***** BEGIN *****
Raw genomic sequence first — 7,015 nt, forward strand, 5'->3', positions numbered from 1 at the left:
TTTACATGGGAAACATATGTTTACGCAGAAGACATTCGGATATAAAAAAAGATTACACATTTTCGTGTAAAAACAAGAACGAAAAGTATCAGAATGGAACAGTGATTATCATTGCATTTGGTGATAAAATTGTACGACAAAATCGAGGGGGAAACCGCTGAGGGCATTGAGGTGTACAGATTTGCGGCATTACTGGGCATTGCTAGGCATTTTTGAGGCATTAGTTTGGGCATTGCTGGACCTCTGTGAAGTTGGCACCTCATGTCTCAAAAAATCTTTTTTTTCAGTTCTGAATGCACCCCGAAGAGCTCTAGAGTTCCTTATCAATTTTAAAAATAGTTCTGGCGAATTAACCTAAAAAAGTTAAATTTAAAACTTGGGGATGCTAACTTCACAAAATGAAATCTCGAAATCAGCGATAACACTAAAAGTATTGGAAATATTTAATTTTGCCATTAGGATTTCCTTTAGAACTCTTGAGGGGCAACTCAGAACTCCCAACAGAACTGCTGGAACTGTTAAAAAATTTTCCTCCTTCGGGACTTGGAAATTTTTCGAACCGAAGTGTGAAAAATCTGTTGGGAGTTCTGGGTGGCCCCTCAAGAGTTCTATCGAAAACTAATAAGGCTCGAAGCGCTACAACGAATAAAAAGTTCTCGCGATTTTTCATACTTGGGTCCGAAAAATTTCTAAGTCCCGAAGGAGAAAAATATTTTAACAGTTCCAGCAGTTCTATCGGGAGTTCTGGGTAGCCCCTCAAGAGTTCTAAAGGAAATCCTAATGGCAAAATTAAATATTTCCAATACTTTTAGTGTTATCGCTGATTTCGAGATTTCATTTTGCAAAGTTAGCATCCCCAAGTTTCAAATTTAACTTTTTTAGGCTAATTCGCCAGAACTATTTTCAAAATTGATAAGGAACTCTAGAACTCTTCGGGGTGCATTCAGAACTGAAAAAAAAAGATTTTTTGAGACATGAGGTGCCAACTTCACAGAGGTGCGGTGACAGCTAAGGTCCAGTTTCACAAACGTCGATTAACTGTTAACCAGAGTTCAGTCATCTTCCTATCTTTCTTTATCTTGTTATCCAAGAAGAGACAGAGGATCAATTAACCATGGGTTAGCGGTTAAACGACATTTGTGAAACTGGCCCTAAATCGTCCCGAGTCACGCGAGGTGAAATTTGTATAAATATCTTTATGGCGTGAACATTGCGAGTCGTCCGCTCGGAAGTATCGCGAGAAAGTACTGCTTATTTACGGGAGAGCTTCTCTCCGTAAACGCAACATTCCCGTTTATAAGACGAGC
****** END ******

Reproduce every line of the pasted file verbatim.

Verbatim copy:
Raw genomic sequence first — 7,015 nt, forward strand, 5'->3', positions numbered from 1 at the left:
TTTACATGGGAAACATATGTTTACGCAGAAGACATTCGGATATAAAAAAAGATTACACATTTTCGTGTAAAAACAAGAACGAAAAGTATCAGAATGGAACAGTGATTATCATTGCATTTGGTGATAAAATTGTACGACAAAATCGAGGGGGAAACCGCTGAGGGCATTGAGGTGTACAGATTTGCGGCATTACTGGGCATTGCTAGGCATTTTTGAGGCATTAGTTTGGGCATTGCTGGACCTCTGTGAAGTTGGCACCTCATGTCTCAAAAAATCTTTTTTTTCAGTTCTGAATGCACCCCGAAGAGCTCTAGAGTTCCTTATCAATTTTAAAAATAGTTCTGGCGAATTAACCTAAAAAAGTTAAATTTAAAACTTGGGGATGCTAACTTCACAAAATGAAATCTCGAAATCAGCGATAACACTAAAAGTATTGGAAATATTTAATTTTGCCATTAGGATTTCCTTTAGAACTCTTGAGGGGCAACTCAGAACTCCCAACAGAACTGCTGGAACTGTTAAAAAATTTTCCTCCTTCGGGACTTGGAAATTTTTCGAACCGAAGTGTGAAAAATCTGTTGGGAGTTCTGGGTGGCCCCTCAAGAGTTCTATCGAAAACTAATAAGGCTCGAAGCGCTACAACGAATAAAAAGTTCTCGCGATTTTTCATACTTGGGTCCGAAAAATTTCTAAGTCCCGAAGGAGAAAAATATTTTAACAGTTCCAGCAGTTCTATCGGGAGTTCTGGGTAGCCCCTCAAGAGTTCTAAAGGAAATCCTAATGGCAAAATTAAATATTTCCAATACTTTTAGTGTTATCGCTGATTTCGAGATTTCATTTTGCAAAGTTAGCATCCCCAAGTTTCAAATTTAACTTTTTTAGGCTAATTCGCCAGAACTATTTTCAAAATTGATAAGGAACTCTAGAACTCTTCGGGGTGCATTCAGAACTGAAAAAAAAAGATTTTTTGAGACATGAGGTGCCAACTTCACAGAGGTGCGGTGACAGCTAAGGTCCAGTTTCACAAACGTCGATTAACTGTTAACCAGAGTTCAGTCATCTTCCTATCTTTCTTTATCTTGTTATCCAAGAAGAGACAGAGGATCAATTAACCATGGGTTAGCGGTTAAACGACATTTGTGAAACTGGCCCTAAATCGTCCCGAGTCACGCGAGGTGAAATTTGTATAAATATCTTTATGGCGTGAACATTGCGAGTCGTCCGCTCGGAAGTATCGCGAGAAAGTACTGCTTATTTACGGGAGAGCTTCTCTCCGTAAACGCAACATTCCCGTTTATAAGACGAGC